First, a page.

In doing so, Mr. Macron risked damaging his credibility among Europeans who admired his tough reform program. To some, he now looks like another in a long line of French presidents who have caved to street demonstrations and violence. The question is whether his announced tax reductions and wage improvements could blow a hole in France’s budget, already in danger of breaching the European Union’s guidelines of 3 percent of gross domestic product.
This, in turn, will only encourage Italy’s populist governing coalition to stick to its own spending plans, which the European Union has already criticized, providing more evidence to the Germans that France is incapable of serious economic reform. For years, Brussels has enforced strict budget discipline with debtor nations like Greece, Italy, Portugal and Spain — and the prospect of France also running afoul would be damaging.
Dominique Moïsi, a French political scientist at the Institut Montaigne, a research group, said European leadership was diminished because the leaders of key countries such as Britain, France and Germany were now all focused inward and “hold little power in a game of competitive decay.”
“This is the moment when Europe should be playing an important role, but Europe is totally self-centered, obsessed by itself and what will happen tomorrow in Britain, France and Germany,” he said, adding that “most worrisome is Macron’s France. Macron was the carrier of hope, but now he’s the carrier of despair and anger.”
Political turmoil that threatens the French Republic, so central to the European project, would be devastating, Mr. Moïsi said.
“If Macron fails, the future of France is the present of Italy” — a revival, he fears, of the country’s extremes, especially the far-right National Front, now rebranded as “National Rally,” and still led by Marine Le Pen.
Mr. Vimont, the former director of the European foreign service, warned that the bloc’s problems transcended Britain, France and Germany to include countries like Sweden, which is still without a government after a strong populist vote; Belgium, where the populist right-wing party just quit the government over migration; and Spain, the Netherlands and Denmark, where government majorities are thin and popular anger is rising over issues of migration, Islam and identity.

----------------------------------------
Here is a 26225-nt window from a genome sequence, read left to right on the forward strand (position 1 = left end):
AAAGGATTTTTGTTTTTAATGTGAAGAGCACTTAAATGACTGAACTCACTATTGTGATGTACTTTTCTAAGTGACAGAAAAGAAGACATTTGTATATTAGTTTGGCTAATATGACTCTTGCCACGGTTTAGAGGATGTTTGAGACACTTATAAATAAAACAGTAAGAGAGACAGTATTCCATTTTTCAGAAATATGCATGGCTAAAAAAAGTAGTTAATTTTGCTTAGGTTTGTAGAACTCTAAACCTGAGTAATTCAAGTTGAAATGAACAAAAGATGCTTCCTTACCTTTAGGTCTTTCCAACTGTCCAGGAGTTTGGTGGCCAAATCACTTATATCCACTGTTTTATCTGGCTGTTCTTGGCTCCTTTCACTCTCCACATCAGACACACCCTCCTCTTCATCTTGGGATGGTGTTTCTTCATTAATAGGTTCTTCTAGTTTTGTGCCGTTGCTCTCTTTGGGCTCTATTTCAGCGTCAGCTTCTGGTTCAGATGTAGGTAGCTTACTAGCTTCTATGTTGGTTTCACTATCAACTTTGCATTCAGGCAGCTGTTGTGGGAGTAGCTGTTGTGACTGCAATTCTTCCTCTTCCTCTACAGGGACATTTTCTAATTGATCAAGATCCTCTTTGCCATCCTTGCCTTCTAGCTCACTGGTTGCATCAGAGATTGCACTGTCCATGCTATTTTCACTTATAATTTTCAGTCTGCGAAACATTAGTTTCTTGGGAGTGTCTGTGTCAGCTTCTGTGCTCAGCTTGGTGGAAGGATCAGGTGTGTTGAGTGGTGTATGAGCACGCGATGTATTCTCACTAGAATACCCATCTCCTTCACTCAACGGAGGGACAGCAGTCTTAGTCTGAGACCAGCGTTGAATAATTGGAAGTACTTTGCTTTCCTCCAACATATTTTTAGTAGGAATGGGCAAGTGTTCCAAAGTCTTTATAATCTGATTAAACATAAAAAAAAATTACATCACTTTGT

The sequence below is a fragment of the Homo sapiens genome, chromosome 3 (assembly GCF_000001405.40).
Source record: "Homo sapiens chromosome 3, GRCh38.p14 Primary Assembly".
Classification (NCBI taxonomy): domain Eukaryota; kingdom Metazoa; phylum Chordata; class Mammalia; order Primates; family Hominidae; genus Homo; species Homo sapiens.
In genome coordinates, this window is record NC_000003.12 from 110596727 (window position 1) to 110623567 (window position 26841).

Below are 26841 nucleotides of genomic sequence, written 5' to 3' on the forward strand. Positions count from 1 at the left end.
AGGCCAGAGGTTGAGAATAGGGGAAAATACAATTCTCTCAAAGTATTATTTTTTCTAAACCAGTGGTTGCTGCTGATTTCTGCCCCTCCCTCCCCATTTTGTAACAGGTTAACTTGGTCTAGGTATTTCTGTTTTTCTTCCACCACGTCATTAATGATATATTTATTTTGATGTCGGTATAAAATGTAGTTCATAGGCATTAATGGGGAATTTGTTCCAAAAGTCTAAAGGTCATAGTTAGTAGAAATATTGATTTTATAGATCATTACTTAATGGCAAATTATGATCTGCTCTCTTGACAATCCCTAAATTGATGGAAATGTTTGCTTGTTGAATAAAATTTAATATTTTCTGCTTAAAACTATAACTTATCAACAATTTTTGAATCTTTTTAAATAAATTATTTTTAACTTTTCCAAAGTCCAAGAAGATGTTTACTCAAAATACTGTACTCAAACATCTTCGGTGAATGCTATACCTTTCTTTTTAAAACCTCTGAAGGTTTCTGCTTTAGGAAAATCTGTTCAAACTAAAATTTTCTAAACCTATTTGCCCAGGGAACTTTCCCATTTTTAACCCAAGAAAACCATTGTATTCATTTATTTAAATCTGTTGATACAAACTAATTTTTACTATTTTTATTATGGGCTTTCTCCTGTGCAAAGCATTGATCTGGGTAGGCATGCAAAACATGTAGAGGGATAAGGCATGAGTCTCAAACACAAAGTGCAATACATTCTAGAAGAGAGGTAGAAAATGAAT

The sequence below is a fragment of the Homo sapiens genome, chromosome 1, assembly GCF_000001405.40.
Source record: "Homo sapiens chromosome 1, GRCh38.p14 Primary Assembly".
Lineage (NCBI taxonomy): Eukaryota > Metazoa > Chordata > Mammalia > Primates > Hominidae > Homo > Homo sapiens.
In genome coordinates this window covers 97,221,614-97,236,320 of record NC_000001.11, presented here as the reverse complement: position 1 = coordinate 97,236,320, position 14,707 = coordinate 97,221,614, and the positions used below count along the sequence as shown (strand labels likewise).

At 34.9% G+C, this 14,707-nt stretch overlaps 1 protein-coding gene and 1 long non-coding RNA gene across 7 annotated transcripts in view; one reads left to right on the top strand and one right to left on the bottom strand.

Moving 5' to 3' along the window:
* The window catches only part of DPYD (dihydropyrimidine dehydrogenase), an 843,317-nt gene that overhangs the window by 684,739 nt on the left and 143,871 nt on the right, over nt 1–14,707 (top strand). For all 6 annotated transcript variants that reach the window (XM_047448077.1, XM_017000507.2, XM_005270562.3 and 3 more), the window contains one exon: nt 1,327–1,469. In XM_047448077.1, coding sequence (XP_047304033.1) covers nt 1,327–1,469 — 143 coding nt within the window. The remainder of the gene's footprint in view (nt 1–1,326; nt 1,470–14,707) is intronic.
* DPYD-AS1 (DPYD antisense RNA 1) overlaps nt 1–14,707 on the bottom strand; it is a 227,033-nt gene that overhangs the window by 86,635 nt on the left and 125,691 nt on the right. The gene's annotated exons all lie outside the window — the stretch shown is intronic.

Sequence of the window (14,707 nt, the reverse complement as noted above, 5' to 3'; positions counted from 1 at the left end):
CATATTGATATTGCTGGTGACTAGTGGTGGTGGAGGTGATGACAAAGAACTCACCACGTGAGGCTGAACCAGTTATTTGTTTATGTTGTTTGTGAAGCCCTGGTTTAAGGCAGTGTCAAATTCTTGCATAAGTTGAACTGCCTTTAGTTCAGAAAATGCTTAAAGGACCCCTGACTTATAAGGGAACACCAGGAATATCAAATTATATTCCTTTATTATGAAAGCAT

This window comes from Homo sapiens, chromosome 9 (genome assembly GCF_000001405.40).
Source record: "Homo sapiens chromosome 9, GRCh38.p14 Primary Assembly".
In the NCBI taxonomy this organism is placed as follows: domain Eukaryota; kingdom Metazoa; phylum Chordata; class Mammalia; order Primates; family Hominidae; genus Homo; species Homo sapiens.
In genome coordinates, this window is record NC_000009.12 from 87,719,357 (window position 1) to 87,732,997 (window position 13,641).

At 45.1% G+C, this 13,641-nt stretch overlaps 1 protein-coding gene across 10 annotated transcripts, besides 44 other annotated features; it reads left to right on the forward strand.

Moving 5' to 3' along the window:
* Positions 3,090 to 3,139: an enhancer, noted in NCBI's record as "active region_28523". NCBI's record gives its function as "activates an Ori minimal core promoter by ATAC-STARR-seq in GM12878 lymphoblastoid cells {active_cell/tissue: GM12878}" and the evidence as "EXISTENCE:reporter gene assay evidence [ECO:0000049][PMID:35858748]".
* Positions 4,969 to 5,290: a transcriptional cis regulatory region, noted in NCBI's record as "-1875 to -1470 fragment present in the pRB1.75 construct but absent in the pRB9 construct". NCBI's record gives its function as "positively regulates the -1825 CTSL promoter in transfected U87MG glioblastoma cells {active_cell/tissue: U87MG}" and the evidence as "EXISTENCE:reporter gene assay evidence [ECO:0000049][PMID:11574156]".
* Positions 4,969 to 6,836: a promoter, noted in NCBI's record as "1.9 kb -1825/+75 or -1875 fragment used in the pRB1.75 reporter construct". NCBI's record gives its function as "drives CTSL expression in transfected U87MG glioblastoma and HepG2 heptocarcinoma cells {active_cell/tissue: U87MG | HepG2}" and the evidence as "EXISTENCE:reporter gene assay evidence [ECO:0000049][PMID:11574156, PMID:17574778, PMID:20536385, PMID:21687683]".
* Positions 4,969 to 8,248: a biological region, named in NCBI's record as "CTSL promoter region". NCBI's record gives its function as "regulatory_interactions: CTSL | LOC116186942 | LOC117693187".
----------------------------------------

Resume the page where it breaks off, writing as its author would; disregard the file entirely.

“There are different forms, but the same cause: economic policy, globalization, new technology, a new multipolar world, the rise of China,” Mr. Vimont said. “It boils down to the dissatisfaction of a large number of our citizens, who are saying so loud and clear, and no one has been able yet to propose a future that takes account of that discontent.”
The European Parliament elections in May will be the next test, given how disconnected the races seem to the lives of ordinary people. Already, far-right parties across the Continent are organizing, in hopes of winning a big share of seats, while establishment parties are struggling to present a compelling case for European unity.
“Will people see the importance of this vote?” Mr. Vimont asked. “And if they vote, will they vote for the right reasons? Will it be a vote for Europe, or, as I fear, a nationalist rebuke to governments?”
With Brexit still hanging over Brussels, no one expects the European summit meeting on Thursday and Friday to produce anything very dramatic, let alone a breakthrough on critical issues like migration, with both Belgian and Slovak politicians sharply criticizing even a bland, nonbinding “pact” on migration offered by the United Nations.
“That shows you where the debate on migration is,” said Ms. Schwarzer of the German Council on Foreign Relations. “And that’s the big issue in the E.U. election campaign that will be emphasized by the far right.”
Mr. Vimont sees only more turmoil to come. The current governing coalition in Germany is very fragile. The Italian populist coalition could also splinter, while Sweden, Belgium, Spain and other countries also face uncertain times.
“It’s a whole new political landscape that will slowly emerge,” he said. “We can only hope for more innovative ideas for Europe.”